School Help

Written by Jeremy Horelick
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The ways of finding school help are limited only by your own imagination. First there are the old standbys--dictionaries, textbooks, encyclopedias, and calculators. These methods, however, may only give you answers without explaining the reasoning behind them. Sure, when you're pressed for help and are butting up against a project deadline, such answers can bail you out. In the bigger picture, though, these are mere band-aids, not long-term learning tools.

Other struggling students turn to their parents, older siblings, or even grandparents for school help. What better resource for your paper on the Great Depression than someone who actually lived through it? Often, personal anecdotes and narrative accounts are far more valuable than anything contained in a textbook. Were this not the case, history teachers and scientists wouldn't incorporate the number of field trips and guest speakers that they do. By no means should a textbook be considered the final word on any matter.

More Ways of Finding School Help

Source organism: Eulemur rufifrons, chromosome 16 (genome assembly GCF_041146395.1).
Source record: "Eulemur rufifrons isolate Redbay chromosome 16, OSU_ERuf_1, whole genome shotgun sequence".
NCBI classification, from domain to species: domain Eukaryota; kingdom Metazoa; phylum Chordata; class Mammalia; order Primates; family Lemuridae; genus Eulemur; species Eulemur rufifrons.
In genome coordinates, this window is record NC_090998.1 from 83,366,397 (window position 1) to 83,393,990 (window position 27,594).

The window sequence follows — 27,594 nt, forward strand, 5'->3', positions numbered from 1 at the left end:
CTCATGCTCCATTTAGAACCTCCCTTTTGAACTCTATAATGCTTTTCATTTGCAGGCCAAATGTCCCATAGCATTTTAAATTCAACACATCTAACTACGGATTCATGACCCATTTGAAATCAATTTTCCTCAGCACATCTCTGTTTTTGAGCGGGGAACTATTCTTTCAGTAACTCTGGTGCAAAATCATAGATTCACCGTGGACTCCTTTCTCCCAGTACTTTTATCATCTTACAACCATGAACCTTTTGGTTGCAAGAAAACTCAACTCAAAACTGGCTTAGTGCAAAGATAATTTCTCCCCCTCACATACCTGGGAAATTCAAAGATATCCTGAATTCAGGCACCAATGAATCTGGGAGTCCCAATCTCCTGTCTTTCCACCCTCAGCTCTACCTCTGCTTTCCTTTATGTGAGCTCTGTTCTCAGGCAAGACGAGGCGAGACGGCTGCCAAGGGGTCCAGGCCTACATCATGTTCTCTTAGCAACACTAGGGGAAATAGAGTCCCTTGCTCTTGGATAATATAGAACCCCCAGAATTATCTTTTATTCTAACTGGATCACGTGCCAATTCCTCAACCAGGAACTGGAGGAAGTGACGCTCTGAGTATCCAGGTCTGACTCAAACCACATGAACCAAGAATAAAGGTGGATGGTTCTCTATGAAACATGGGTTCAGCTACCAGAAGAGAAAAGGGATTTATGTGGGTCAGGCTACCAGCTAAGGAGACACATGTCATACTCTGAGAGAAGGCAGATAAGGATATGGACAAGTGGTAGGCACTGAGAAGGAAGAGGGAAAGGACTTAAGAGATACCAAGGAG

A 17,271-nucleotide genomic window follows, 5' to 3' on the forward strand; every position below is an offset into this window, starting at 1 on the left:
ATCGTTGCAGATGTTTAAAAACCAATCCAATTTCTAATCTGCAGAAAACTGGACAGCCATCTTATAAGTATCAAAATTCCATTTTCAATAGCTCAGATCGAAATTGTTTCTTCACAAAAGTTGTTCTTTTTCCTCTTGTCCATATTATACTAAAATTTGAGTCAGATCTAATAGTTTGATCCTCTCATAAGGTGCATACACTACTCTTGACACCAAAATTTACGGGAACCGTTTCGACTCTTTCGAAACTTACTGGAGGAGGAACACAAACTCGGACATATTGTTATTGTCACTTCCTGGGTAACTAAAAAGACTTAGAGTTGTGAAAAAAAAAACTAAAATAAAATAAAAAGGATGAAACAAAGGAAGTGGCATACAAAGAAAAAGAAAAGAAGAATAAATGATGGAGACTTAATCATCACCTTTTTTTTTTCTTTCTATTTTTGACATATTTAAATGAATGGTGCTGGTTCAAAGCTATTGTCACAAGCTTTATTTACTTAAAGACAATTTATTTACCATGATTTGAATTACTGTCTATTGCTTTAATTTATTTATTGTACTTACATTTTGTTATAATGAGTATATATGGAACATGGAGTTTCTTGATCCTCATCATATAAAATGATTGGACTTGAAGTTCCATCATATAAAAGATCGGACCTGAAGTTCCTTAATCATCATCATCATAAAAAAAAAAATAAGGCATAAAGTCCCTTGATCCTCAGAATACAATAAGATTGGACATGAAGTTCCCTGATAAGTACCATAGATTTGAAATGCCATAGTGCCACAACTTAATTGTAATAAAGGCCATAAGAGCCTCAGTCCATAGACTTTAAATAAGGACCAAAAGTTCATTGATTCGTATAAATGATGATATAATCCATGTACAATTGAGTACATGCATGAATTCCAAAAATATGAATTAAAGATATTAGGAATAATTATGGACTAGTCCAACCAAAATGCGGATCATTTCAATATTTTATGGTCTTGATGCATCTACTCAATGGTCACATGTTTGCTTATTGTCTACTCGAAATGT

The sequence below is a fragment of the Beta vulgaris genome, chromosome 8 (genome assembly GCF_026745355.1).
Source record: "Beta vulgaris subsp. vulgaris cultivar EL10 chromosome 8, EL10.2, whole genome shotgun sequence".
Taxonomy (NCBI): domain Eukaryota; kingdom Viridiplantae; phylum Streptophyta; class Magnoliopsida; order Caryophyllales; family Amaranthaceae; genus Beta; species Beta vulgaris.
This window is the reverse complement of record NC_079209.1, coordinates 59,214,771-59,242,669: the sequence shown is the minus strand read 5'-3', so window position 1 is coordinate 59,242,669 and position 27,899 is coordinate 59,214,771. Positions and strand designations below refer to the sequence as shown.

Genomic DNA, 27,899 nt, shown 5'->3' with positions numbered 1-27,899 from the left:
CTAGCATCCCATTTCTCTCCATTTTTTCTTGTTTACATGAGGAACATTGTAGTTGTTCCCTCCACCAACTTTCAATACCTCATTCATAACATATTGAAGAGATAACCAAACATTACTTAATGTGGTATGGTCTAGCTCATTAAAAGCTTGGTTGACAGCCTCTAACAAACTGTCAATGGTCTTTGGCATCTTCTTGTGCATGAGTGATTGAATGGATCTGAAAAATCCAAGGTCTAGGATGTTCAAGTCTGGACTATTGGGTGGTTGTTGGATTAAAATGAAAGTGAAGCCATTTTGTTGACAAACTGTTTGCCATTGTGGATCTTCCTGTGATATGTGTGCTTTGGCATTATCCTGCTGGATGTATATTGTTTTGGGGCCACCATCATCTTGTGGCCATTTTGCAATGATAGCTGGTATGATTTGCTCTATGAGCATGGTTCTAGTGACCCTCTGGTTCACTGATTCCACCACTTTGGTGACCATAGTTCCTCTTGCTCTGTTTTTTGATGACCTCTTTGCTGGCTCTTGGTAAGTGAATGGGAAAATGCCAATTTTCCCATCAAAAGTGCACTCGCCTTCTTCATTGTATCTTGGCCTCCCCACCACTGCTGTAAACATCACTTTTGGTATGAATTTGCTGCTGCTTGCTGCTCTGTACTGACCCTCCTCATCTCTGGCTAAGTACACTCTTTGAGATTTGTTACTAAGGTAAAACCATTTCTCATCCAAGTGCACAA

A newer addition to the ranks of school help resources is the "help forum," an internet message board that culls the questions and answers of students in the same boat. These forums operate as huge databases and are quite often searchable by keywords or topics. Having trouble with trigonometry? Try entering "Pythagorean Theorem" in the search field of your chosen board and view past threads on the topic.

Ideally, resourceful students will combine several approaches in their search for accurate and reliable information. Home educational products, "primary" resources such as parents and grandparents, CD ROMs and DVDs, and good old-fashioned bound textbooks, taken together, make for a deadly combo. Ultimately, the more of these resources that a student has available to him or her, the better his or her chances of arriving at a three-dimensional understanding of an issue or problem.

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